Why I will not be seeing Wonder Woman

Black Wonder Woman....jpg

I almost did it. I selected a theatre and even looked up showtimes. As I began to mentally assemble my outfit and rework my schedule to accommodate viewing the film, I realized that I was all too familiar with this story.

Wonder Woman is yet another page in the consistent white female narrative designed to portray white beauty intertwined with an earthly anglicism. I need not see this film to know that it will portray the white Woman as the catalyst for all things good in a “bad” world.

Contrary to the ideally nurtured in the western world, the bad is seldom blatant. Both the individual and the collective have a fair chance at combatting that which they can see. The true “bad” in the world lies in Wonder Woman-like figures, whose embedded message seeks to uplift through depicting the very exclusivity that dominates the western hemisphere.

Wonder Women debuts in a climate that veils this exclusivity with the implication of “change.” Seemingly every film and television series has adopted the feminist agenda, avidly if not aggressively, feeding this fictive utopia to the masses. The film exists to promote feminism as the cure to all worldly evils, omitting of course that feminism is a worldly evil. Clad in a form-fitting costume with long and silky dark hair, Wonder Woman encompasses the conventional sexiness of a blonde with the rarity of a red head to project feminism as the height of femininity. Wonder Woman is a dark haired, dark- eyed white Woman–the pseudo “every woman” in seeming to encompass lightness and darkness simultaneously. What the casual gaze may fail to see, is that Wonder Woman resembles her target audience, and encompasses all her acquired audience wishes to become.  Her dark hair provides a strategic contrast to her fair skin, painting the “Wonder” of wonder woman as encompassing the figurative light to societal conflict or darkness.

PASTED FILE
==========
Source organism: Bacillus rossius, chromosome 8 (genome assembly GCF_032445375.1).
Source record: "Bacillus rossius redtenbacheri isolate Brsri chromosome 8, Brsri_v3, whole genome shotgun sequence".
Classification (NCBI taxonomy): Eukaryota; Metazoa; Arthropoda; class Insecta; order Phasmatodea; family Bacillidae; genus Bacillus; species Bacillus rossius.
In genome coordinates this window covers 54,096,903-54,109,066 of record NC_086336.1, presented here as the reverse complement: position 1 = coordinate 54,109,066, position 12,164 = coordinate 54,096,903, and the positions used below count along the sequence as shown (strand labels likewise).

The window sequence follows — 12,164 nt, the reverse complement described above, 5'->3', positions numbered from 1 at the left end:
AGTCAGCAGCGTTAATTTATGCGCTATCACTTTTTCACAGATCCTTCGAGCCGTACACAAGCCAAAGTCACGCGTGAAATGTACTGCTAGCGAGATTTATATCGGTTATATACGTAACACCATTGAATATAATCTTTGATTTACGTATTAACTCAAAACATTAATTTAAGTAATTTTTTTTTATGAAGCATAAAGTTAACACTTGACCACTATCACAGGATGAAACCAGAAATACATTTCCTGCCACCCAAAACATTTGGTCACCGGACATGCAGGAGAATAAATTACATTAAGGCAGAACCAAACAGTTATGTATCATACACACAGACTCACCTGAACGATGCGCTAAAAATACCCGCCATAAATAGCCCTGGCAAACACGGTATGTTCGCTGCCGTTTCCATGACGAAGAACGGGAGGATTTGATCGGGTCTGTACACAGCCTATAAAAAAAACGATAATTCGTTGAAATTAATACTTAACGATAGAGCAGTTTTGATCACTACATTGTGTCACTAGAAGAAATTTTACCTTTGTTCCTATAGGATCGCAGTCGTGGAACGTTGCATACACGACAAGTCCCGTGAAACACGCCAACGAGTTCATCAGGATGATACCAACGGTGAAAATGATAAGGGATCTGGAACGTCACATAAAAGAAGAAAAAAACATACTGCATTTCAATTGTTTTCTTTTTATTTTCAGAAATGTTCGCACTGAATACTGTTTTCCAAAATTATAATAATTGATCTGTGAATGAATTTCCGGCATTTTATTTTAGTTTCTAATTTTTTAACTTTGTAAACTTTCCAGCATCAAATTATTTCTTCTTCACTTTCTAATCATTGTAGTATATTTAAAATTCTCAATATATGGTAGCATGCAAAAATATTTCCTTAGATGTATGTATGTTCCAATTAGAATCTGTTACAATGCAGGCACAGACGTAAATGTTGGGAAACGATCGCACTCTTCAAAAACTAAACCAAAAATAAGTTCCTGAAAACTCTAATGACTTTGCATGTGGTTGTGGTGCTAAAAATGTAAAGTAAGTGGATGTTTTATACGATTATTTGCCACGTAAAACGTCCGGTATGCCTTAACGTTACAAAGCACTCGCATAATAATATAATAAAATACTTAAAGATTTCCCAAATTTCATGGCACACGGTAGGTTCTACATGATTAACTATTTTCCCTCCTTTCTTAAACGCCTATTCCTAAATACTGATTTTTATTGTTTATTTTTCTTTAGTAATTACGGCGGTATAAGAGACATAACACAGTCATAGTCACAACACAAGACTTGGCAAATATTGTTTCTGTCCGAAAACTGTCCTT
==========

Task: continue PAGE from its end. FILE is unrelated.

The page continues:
The wonder in Wonder Woman is that she embodies the antidote to all the world’s problems. She’s Helen of Troy mixed with Hilary Clinton–a savior to white women but a mortal enemy to the woman of a darker hue.

Cinderella.....

Western childhood functions similar to this film, painting the white Woman as Wonder Woman in far less attractive variants. From the abundant white female school teachers, to the tooth fairy, Mrs. Claus, every princess from Cinderella to Snow White, the white female body is a consistent figure of humanity to the western gaze.  These figures function to embed into the black female psyche what “Superman” and “Batman” seek to implement into the general western psyche–that if you are white, anything is possible.